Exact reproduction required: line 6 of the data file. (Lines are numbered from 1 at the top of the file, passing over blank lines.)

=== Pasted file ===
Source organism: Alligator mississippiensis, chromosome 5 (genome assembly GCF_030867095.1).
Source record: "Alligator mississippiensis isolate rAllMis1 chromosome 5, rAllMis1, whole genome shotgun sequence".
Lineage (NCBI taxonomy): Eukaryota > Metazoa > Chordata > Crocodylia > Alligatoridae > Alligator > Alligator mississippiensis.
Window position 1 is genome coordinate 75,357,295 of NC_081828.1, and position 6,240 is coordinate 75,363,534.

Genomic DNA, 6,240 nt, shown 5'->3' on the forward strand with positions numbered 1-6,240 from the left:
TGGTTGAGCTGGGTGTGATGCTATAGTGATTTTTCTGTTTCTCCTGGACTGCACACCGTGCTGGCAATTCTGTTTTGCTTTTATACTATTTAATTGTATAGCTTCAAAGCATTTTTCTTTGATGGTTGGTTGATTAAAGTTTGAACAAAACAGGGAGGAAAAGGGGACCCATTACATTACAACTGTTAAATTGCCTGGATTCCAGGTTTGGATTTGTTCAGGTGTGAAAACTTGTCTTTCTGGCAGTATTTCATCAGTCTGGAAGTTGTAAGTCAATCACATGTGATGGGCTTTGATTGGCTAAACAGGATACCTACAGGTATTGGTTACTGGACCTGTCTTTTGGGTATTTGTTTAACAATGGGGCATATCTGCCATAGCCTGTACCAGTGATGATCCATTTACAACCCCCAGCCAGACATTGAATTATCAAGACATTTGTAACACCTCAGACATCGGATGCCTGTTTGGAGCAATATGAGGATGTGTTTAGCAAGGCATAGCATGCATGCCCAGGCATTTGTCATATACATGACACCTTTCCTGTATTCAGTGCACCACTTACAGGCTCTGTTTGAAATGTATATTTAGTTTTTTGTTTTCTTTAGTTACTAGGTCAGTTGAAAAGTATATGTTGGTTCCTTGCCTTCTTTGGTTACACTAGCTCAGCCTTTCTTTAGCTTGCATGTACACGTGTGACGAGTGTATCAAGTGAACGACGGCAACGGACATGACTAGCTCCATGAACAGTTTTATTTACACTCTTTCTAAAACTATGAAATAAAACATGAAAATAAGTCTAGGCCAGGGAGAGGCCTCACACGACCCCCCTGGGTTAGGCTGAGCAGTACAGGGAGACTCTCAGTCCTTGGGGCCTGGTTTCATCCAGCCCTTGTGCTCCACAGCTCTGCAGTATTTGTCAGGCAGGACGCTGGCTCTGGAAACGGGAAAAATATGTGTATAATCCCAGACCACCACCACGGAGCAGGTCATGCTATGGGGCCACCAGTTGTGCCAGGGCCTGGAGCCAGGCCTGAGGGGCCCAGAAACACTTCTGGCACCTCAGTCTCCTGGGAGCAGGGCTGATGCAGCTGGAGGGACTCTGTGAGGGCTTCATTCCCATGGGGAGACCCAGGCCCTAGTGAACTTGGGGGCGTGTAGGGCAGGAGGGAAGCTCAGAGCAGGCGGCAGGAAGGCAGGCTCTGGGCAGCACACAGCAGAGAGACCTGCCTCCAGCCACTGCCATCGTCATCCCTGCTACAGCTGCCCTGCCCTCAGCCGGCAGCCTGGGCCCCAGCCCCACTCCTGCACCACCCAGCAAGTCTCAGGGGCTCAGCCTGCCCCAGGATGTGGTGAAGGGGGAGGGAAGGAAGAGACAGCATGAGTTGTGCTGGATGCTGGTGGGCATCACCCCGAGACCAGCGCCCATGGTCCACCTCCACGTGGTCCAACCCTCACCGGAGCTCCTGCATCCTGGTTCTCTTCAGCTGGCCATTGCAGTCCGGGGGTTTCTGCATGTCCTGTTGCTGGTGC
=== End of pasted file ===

TGGTTGAGCTGGGTGTGATGCTATAGTGATTTTTCTGTTTCTCCTGGACTGCACACCGTGCTGGCAATTCTGTTTTGCTTTTATACTATTTAATTGTATAGCTTCAAAGCATTTTTCTTTGATGGTTGGTTGATTAAAGTTTGAACAAAACAGGGAGGAAAAGGGGACCCATTACATTACAACTGTTAAATTGCCTGGATTCCAGGTTTGGATTTGTTCAGGTGTGAAAACTTGTCTTTCTGGCAGTATTTCATCAGTCTGGAAGTTGTAAGTCAATCACATGTGATGGGCTTTGATTGGCTAAACAGGATACCTACAGGTATTGGTTACTGGACCTGTCTTTTGGGTATTTGTTTAACAATGGGGCATATCTGCCATAGCCTGTACCAGTGATGATCCATTTACAACCCCCAGCCAGACATTGAATTATCAAGACATTTGTAACACCTCAGACATCGGATGCCTGTTTGGAGCAATATGAGGATGTGTTTAGCAAGGCATAGCATGCATGCCCAGGCATTTGTCATATACATGACACCTTTCCTGTATTCAGTGCACCACTTACAGGCTCTGTTTGAAATGTATATTTAGTTTTTTGTTTTCTTTAGTTACTAGGTCAGTTGAAAAGTATATGTTGGTTCCTTGCCTTCTTTGGTTACACTAGCTCAGCCTTTCTTTAGCTTGCATGTACACGTGTGACGAGTGTATCAAGTGAACGACGGCAACGGACATGACTAGCTCCATGAACAGTTTTATTTACACTCTTTCTAAAACTATGAAATAAAACATGAAAATAAGTCTAGGCCAGGGAGAGGCCTCACACGACCCCCCTGGGTTAGGCTGAGCAGTACAGGGAGACTCTCAGTCCTTGGGGCCTGGTTTCATCCAGCCCTTGTGCTCCACAGCTCTGCAGTATTTGTCAGGCAGGACGCTGGCTCTGGAAACGGGAAAAATATGTGTATAATCCCAGACCACCACCACGGAGCAGGTCATGCTATGGGGCCACCAGTTGTGCCAGGGCCTGGAGCCAGGCCTGAGGGGCCCAGAAACACTTCTGGCACCTCAGTCTCCTGGGAGCAGGGCTGATGCAGCTGGAGGGACTCTGTGAGGGCTTCATTCCCATGGGGAGACCCAGGCCCTAGTGAACTTGGGGGCGTGTAGGGCAGGAGGGAAGCTCAGAGCAGGCGGCAGGAAGGCAGGCTCTGGGCAGCACACAGCAGAGAGACCTGCCTCCAGCCACTGCCATCGTCATCCCTGCTACAGCTGCCCTGCCCTCAGCCGGCAGCCTGGGCCCCAGCCCCACTCCTGCACCACCCAGCAAGTCTCAGGGGCTCAGCCTGCCCCAGGATGTGGTGAAGGGGGAGGGAAGGAAGAGACAGCATGAGTTGTGCTGGATGCTGGTGGGCATCACCCCGAGACCAGCGCCCATGGTCCACCTCCACGTGGTCCAACCCTCACCGGAGCTCCTGCATCCTGGTTCTCTTCAGCTGGCCATTGCAGTCCGGGGGTTTCTGCATGTCCTGTTGCTGGTGC